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NDA attacked over Magnox contract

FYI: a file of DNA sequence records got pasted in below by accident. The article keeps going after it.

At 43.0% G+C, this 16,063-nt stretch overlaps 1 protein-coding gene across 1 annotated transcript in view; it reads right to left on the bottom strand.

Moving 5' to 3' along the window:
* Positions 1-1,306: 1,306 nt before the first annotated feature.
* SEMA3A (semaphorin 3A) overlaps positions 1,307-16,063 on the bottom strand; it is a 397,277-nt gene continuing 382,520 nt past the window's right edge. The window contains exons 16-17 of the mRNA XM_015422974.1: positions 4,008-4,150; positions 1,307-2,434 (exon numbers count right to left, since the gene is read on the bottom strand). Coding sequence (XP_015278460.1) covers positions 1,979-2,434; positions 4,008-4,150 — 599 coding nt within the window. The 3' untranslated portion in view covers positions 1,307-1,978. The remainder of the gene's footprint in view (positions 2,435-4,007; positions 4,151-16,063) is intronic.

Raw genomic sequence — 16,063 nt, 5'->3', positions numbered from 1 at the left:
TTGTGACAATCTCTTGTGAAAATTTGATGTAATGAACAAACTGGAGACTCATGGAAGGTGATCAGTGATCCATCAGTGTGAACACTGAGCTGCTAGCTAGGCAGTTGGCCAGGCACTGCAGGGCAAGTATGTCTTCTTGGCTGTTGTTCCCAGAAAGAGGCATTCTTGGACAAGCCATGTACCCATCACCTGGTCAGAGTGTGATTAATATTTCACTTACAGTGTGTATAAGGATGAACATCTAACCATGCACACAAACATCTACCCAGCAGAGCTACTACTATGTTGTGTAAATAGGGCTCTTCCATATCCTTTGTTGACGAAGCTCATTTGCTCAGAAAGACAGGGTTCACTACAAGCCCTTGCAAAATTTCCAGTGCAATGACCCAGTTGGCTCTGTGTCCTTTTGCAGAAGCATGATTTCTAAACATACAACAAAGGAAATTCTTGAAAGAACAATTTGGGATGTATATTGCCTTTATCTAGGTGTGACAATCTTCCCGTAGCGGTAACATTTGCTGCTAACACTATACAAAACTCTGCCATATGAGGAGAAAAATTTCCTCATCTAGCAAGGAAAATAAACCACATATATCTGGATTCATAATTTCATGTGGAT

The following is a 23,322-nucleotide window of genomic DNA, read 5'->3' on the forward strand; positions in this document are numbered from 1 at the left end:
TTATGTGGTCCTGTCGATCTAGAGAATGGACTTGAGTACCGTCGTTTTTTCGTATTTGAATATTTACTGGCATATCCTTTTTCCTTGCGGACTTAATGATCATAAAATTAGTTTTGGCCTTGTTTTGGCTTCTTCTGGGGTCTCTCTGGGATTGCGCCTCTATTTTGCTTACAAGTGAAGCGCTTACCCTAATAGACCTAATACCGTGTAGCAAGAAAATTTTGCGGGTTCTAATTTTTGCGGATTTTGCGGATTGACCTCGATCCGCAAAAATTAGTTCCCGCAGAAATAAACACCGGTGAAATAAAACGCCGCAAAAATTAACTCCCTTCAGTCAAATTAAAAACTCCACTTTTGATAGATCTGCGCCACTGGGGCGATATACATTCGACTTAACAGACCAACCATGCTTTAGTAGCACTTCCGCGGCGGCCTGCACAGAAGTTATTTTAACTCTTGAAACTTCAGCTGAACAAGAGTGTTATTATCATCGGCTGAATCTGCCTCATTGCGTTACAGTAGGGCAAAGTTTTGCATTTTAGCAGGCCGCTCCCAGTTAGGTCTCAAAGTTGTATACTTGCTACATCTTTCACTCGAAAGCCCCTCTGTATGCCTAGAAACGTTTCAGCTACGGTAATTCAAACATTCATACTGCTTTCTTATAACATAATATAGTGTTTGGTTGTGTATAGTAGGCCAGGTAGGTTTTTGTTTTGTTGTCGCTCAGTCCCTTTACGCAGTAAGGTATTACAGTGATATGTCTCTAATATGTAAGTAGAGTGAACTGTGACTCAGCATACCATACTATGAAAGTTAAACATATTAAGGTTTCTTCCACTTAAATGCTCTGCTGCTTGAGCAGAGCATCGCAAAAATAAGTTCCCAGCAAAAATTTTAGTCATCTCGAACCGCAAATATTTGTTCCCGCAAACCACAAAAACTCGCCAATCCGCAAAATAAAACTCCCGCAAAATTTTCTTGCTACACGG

29 April 2014 The Nuclear Decommissioning Authority is facing legal action from Energy Solutions, which alleges it did not follow regulations when it awarded a huge decommissioning contract to a rival bidder earlier this year. At the end of March the Nuclear Decommissioning Authority (NDA) announced that a joint venture by Cavendish Nuclear and Fluor Corp had won the contract to decommission the UK’s ten Magnox nuclear power plants, as well as the Harwell and Winfrith research centres. The contract, worth up to £7 billion ($11.7 billion) over 14 years, attracted bids from several firms in various consortia, including Energy Solutions which teamed with Bechtel for the opportunity. Today a spokesman for Energy Solutions confirmed to World Nuclear Newsthat the company believes the NDA did not follow the UK’s Public Procurement Regulations and, as a result, “reached the wrong outcome when awarding the contract.” The company has submitted a legal challenge. The NDA began its dialogue with four bidding consortia in January 2013 in a process to select a parent body organisation (PBO) to take control of and decommission ten Magnox sites as well as Harwell and Winfrith. The sites are all owned by the NDA, which uses the PBO system to grant private companies the authority necessary to take charge of nuclear decomissioning. Successful contractors earn a fee that is a portion of the overall contract value, depending on performance. When Cavendish and Fluor were chosen in March the NDA said the contract had not been finalised and its formal award and transfer of the shares were scheduled to take place on 1 September, after a five-month transition period. It is not known how the legal action may affect this schedule. The consortia Four consortia entered bids to the NDA competition:   • Energy Solutions and Bechtel • CH2M Hill, Serco and Areva  • Rolls-Royce, Atkins and Amec • Cavendish Nuclear and Fluor   Apart from Energy Solutions, none of these companies confirmed today that they intend to contest the competition. NDA made no comment....